We all have our own ideas about what a painting or a piece of art should be. For each of us, "art" means something different. For me, I am not sure. It is a tricky word.
Is it what I have been doing? To be honest, it really doesn't matter to me and for that I am glad. Working in the way I am currently has been a somewhat freeing experience. I have simply been trying to express myself rather than keep to the restrictions of a brief.
Working as a professional illustrator and designer in my time, any effective images I produced had two things: to communicate a specific message and to elicit an emotional response. The order in which these things occurred was largely irrelevant. The effect on the viewer was the important thing. That said, if the message was unclear, a strong, exciting looking image could cover a multitude of sins.
The paintings I produce are not planned beforehand. There is no art director providing me with a doodle or a detailed brief. They emerge in the making. I love them because each of them was a little adventure. I took a canvas and began and in the act of beginning directions revealed themselves. When that happened, it was harder to stay fluid and maintain spontaneity. That is always the challenge in expressionistic work - to keep loose enough to surprise yourself with results.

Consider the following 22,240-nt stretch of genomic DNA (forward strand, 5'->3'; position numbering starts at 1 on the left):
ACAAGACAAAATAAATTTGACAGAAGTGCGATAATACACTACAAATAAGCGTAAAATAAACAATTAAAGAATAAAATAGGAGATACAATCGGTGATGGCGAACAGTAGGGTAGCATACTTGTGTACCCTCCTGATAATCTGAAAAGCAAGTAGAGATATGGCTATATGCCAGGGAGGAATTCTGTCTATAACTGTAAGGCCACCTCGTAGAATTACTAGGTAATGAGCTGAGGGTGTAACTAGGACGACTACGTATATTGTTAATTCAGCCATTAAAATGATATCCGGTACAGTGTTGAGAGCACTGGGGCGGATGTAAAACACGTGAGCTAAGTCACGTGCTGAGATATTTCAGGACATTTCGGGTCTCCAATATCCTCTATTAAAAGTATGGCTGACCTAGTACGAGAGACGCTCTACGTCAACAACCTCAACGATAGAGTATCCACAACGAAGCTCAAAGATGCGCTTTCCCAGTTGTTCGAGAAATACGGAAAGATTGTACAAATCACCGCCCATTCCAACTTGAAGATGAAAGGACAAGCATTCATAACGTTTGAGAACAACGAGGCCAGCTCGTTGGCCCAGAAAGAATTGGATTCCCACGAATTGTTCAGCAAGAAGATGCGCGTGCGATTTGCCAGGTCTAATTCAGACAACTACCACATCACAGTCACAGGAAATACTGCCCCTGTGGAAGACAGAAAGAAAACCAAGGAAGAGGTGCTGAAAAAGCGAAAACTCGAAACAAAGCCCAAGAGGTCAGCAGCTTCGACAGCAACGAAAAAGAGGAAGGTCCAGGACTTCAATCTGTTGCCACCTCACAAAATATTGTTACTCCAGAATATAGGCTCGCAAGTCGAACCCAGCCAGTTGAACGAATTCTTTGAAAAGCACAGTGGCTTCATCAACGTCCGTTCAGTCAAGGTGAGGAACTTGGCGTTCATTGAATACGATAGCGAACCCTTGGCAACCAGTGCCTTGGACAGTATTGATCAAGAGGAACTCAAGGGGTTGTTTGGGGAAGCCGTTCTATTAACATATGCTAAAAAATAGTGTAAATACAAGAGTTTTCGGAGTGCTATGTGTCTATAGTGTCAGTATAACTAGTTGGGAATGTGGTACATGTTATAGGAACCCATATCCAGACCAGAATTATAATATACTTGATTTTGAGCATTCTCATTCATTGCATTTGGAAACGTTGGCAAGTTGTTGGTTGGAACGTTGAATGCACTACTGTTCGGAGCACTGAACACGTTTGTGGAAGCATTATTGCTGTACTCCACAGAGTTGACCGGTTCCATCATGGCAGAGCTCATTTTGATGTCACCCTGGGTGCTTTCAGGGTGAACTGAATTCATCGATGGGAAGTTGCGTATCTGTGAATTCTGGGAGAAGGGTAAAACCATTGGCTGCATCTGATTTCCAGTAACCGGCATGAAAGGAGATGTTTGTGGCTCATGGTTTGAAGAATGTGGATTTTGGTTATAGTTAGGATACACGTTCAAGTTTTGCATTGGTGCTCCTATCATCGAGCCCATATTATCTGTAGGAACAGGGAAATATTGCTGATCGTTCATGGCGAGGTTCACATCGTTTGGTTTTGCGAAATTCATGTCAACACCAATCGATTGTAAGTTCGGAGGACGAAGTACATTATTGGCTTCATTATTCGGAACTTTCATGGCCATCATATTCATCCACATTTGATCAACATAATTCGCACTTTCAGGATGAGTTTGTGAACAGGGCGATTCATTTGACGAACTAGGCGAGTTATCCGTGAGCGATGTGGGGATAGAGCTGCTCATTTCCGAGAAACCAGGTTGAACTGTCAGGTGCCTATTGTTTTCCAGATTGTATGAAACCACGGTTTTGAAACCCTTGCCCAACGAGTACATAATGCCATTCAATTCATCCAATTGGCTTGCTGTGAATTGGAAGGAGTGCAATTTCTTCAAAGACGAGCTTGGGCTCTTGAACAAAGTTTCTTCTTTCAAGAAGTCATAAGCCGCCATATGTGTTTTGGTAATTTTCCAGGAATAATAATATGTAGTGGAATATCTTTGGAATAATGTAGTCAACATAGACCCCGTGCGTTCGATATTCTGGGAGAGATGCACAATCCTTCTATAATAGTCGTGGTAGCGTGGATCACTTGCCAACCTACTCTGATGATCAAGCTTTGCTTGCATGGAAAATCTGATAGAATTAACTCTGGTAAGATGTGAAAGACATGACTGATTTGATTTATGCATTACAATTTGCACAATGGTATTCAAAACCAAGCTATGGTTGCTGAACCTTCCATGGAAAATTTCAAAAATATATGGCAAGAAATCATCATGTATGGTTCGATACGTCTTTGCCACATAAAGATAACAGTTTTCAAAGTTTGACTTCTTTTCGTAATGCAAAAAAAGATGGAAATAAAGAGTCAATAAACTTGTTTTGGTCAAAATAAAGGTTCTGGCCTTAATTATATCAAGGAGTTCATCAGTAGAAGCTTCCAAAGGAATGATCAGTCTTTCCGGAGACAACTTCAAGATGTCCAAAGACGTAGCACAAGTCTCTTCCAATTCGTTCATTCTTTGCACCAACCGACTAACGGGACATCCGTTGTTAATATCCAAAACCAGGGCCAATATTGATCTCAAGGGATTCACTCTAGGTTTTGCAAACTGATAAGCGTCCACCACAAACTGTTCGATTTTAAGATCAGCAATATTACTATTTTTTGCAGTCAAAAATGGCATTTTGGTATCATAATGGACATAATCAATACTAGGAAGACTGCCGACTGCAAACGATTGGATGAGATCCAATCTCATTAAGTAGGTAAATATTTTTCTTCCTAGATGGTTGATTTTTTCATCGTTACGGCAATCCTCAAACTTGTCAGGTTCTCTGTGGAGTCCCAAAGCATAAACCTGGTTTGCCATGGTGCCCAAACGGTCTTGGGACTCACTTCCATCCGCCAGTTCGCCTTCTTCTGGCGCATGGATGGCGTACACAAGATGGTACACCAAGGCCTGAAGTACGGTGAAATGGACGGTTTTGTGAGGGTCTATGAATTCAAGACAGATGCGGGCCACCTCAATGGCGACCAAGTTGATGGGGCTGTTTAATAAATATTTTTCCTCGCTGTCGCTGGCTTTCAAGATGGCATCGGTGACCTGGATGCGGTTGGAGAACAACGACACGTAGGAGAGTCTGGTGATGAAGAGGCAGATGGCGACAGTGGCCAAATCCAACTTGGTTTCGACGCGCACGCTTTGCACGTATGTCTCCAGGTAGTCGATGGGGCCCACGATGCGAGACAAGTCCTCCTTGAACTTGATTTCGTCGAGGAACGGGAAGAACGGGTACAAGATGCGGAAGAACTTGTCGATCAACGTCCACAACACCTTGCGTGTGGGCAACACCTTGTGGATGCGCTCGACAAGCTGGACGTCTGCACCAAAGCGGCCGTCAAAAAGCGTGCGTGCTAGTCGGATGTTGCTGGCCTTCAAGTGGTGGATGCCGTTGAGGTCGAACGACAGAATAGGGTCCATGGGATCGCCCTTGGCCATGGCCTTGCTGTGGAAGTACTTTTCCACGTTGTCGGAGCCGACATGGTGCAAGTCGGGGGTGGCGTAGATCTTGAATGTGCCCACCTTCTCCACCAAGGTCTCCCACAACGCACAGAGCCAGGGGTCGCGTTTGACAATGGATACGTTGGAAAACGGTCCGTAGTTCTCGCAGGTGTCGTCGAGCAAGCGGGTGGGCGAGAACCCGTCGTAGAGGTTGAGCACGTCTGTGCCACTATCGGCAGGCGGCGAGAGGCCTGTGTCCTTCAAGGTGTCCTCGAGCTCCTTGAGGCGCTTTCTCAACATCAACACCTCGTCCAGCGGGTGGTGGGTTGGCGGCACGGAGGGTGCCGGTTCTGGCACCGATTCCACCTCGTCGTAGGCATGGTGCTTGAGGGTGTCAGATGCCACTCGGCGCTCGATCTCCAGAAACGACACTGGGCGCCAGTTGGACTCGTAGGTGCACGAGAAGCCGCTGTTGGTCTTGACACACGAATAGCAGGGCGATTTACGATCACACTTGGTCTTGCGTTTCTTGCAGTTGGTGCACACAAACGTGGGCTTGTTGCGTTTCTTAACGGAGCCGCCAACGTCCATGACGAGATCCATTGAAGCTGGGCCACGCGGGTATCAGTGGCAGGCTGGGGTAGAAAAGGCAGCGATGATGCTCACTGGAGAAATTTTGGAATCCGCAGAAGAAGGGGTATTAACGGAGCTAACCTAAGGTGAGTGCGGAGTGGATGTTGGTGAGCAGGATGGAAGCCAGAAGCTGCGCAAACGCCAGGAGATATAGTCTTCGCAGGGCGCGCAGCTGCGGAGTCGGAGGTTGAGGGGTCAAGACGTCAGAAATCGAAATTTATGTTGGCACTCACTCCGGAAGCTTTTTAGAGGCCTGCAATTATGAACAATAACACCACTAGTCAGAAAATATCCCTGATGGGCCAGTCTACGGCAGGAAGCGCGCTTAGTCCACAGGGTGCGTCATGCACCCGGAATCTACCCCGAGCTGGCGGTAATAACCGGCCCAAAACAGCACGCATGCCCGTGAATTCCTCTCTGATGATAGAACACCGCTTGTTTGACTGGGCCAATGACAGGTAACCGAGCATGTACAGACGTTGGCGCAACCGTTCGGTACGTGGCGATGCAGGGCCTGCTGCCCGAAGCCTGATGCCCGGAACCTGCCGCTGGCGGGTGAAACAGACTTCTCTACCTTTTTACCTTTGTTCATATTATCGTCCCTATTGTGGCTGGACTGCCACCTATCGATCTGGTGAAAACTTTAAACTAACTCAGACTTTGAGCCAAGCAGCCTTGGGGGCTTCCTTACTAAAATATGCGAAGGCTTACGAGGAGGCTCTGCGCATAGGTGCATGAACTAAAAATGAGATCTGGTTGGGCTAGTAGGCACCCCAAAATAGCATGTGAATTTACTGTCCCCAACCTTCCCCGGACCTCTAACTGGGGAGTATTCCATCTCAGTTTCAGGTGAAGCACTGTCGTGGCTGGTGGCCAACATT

Some of the pieces have themes and others are the themes themselves. All of them contain emotions: my response to the paint and the ink and the colour, to the contrasts suddenly appearing on the surface, to the marks being made by the brushes, knifes and sponges.
Recent paintings have a fantastical element. When I was a boy, I remember the back of Weetabix packets having a cut-out cardboard theatre set from Doctor Who. I loved that - the sense of a cut-out and keep stage that you could build and look into to see another world. Many of my character illustrations are clearly influenced by the world of fantasy, B-movies and science fiction and the group of paintings that make up the on-going "Jungles" series reflect the palette and underlying love of exotic, verdant worlds where beauty and danger co-exist.
In the end, whether you see a theme in a piece or not, you will hopefully feel an emotional response to the work. If so, then I am happy.